Working Hard

These days, people who have a job are mostly happy to have one. A lot of people who don’t have one would like one. Some people are satisfied not to have work, especially if they can take advantage of government help. The number of people filing for disability payments has skyrocketed, for example. Of course, many of those people truly can’t work, but it’s not a coincidence that the number of applicants has grown dramatically during a time when jobs are especially hard to find.

We all have our reasons for what we do, or don’t do. We’re all trying to get by, and for a lot of families things are pretty rough these days.

There are some highly entrepreneurial people who seem to work very hard at not working. Some of them appear to be unemployable – like the people on State Street in Madison who sit in rags with a beggar’s cup. Others, though, are very creative and talented, but not willing or able to work in the conventional sense.

Here are two examples:

The first was reported by a friend of mine who was sitting in the Amtrak terminal waiting room in Chicago. A young man nearby was talking on his phone. Ostensibly, he was speaking with his mother. “No,” he said, “they insist on cash and they won’t accept my credit card. I told them that I have to get home to help you, but there’s nothing I can do without $10 in cash so I can buy a ticket.”

I’m paraphrasing, but that was the gist of it. My friend almost gave the kid some money to solve his quandary, but didn’t. Looking around to see nobody coming forward, the stranded teen went to the other side of the terminal and had the same phone conversation – or pretended to – and that performance netted him the $10. My friend saw him outside a while later enjoying a cigarette with a friend. I guess it was break time.

Months later, my friend was in that same terminal, and the same young man was pulling his scam again. It sounds a lot like going to work, but is probably more lucrative, and as a bonus, there are no taxes to worry about.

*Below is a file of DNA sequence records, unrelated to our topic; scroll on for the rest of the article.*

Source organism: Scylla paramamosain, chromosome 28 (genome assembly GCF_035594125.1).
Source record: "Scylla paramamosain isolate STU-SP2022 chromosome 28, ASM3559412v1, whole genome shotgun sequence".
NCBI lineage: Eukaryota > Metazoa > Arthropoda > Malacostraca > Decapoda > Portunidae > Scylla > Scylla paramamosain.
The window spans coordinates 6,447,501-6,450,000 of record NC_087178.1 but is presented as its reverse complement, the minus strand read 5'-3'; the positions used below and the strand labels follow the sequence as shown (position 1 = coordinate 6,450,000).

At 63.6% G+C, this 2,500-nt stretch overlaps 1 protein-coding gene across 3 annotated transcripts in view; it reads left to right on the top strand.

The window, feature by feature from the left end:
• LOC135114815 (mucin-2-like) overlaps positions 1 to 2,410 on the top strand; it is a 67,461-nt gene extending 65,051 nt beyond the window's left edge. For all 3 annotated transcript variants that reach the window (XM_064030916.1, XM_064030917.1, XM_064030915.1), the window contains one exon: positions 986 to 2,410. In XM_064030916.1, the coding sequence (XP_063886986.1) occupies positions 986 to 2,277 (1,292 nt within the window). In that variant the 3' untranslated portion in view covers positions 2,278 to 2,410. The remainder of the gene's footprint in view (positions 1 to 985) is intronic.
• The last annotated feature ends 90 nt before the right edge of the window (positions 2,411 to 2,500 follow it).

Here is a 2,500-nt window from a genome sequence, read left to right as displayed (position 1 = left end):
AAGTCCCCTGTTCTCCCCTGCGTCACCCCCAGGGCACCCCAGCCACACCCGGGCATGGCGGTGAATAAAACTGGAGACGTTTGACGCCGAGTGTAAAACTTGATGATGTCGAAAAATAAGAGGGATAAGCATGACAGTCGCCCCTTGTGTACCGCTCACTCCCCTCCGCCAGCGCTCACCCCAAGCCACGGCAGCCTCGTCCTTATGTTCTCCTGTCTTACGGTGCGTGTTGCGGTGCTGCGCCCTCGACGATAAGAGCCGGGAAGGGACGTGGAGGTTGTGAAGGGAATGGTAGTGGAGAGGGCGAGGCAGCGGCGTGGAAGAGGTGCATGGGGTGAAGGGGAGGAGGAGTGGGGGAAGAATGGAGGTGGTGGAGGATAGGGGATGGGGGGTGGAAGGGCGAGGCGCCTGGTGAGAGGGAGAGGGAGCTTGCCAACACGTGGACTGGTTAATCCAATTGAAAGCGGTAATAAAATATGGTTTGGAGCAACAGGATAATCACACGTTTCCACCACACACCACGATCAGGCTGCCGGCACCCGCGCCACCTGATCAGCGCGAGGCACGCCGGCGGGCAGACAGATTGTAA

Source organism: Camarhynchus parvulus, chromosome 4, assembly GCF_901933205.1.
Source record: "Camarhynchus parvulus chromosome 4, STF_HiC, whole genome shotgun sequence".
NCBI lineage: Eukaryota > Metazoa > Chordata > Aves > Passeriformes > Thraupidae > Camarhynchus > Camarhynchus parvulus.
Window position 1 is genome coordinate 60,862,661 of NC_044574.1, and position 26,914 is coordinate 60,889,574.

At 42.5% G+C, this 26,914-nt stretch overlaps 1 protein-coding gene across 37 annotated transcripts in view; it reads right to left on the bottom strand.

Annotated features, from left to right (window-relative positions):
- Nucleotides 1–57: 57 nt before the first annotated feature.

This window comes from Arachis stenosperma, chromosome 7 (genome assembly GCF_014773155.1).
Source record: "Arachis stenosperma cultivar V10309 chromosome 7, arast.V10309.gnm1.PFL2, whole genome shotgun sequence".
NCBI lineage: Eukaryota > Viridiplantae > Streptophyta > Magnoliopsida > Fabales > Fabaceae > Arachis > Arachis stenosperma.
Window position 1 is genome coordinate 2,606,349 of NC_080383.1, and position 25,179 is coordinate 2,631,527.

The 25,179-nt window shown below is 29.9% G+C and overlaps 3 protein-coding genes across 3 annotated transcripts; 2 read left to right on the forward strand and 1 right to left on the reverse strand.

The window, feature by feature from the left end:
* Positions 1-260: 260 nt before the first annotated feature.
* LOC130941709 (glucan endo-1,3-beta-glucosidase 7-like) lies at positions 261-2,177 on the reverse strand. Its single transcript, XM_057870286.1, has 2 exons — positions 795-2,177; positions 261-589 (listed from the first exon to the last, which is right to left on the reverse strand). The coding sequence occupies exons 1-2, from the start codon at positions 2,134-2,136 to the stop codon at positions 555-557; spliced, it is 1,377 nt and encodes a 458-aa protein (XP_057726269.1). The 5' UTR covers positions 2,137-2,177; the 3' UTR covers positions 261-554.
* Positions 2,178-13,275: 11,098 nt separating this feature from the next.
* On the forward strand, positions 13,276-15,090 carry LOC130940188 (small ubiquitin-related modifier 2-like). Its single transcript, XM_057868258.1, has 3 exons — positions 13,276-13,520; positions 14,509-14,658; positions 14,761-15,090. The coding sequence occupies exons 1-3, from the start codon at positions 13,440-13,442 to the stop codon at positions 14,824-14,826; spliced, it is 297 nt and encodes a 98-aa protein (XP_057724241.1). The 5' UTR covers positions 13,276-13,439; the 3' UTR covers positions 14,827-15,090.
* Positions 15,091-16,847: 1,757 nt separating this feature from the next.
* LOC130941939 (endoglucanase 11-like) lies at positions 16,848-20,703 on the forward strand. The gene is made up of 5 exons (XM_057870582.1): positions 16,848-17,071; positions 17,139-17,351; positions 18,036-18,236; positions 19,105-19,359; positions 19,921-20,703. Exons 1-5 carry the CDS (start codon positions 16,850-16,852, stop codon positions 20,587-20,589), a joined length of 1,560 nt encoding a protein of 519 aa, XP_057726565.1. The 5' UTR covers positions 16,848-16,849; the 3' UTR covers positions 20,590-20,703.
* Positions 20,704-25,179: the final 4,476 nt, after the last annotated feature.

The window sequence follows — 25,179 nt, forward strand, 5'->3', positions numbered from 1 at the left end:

The second con happened to me twice. Well, I fell for it once. The second time I was wiser. While filling up the tank of a rental car at a gas station near an airport, a woman frantically approached me. She was neatly dressed, in her 50’s, and looked like a nice lady. She emotionally told her story. She had just left her abusive husband, and was starting a new life. She had a new job – today was to be the first day – and she needed gas money to get there. Normally very cynical about these things, I gave her some money. She thanked me profusely, and a moment later she was gone.

Last week the same thing happened, though in a different city. This woman was wearing the kind of outfit that a receptionist would wear in a medical office. Same deal: divorce, new job, needed gas to get there. This time I said no, and she gave me a dirty look before going to the lady on the other side of the gas pump island. She scored. Then she hopped into a car being driven by a man talking on a smart phone, and they drove to the gas station across the street.
In both cases the level of performance was very good – equal to any community theater. I know a lot of sales managers who would kill to get that kind of talent on their sales teams.

I don’t know the backstory of these people, but I assume their lives aren’t very good. It’s possible drugs are involved, or some kind of extortion that makes them do what they do.

The bottom line is that some people will do anything to get a job, and it appears some people will do anything to keep from getting one. As my dad said about a million times, “It takes all kinds to make a world.”


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